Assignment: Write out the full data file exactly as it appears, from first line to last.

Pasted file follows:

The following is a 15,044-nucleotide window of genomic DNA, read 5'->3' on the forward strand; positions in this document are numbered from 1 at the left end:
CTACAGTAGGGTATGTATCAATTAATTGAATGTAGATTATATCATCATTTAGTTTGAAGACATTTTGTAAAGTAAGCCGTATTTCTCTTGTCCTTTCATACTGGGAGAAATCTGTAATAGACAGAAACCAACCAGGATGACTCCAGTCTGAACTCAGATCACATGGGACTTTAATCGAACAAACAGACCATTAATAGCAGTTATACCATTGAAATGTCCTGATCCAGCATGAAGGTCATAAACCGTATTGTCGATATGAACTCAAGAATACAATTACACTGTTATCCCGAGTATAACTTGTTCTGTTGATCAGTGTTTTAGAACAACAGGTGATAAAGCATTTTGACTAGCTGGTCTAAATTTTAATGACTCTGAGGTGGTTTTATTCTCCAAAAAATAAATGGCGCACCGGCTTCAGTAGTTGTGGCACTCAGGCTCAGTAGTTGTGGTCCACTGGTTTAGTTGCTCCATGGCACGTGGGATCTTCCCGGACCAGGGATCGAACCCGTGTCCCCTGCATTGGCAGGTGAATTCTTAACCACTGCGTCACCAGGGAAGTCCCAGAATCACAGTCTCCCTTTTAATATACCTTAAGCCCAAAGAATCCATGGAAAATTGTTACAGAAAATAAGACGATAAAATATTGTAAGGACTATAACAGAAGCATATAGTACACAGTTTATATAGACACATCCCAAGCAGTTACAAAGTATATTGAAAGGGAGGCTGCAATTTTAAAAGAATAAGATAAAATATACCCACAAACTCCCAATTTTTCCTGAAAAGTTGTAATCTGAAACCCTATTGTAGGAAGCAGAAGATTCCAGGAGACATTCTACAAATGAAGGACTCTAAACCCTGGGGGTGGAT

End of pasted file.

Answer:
The following is a 15,044-nucleotide window of genomic DNA, read 5'->3' on the forward strand; positions in this document are numbered from 1 at the left end:
CTACAGTAGGGTATGTATCAATTAATTGAATGTAGATTATATCATCATTTAGTTTGAAGACATTTTGTAAAGTAAGCCGTATTTCTCTTGTCCTTTCATACTGGGAGAAATCTGTAATAGACAGAAACCAACCAGGATGACTCCAGTCTGAACTCAGATCACATGGGACTTTAATCGAACAAACAGACCATTAATAGCAGTTATACCATTGAAATGTCCTGATCCAGCATGAAGGTCATAAACCGTATTGTCGATATGAACTCAAGAATACAATTACACTGTTATCCCGAGTATAACTTGTTCTGTTGATCAGTGTTTTAGAACAACAGGTGATAAAGCATTTTGACTAGCTGGTCTAAATTTTAATGACTCTGAGGTGGTTTTATTCTCCAAAAAATAAATGGCGCACCGGCTTCAGTAGTTGTGGCACTCAGGCTCAGTAGTTGTGGTCCACTGGTTTAGTTGCTCCATGGCACGTGGGATCTTCCCGGACCAGGGATCGAACCCGTGTCCCCTGCATTGGCAGGTGAATTCTTAACCACTGCGTCACCAGGGAAGTCCCAGAATCACAGTCTCCCTTTTAATATACCTTAAGCCCAAAGAATCCATGGAAAATTGTTACAGAAAATAAGACGATAAAATATTGTAAGGACTATAACAGAAGCATATAGTACACAGTTTATATAGACACATCCCAAGCAGTTACAAAGTATATTGAAAGGGAGGCTGCAATTTTAAAAGAATAAGATAAAATATACCCACAAACTCCCAATTTTTCCTGAAAAGTTGTAATCTGAAACCCTATTGTAGGAAGCAGAAGATTCCAGGAGACATTCTACAAATGAAGGACTCTAAACCCTGGGGGTGGAT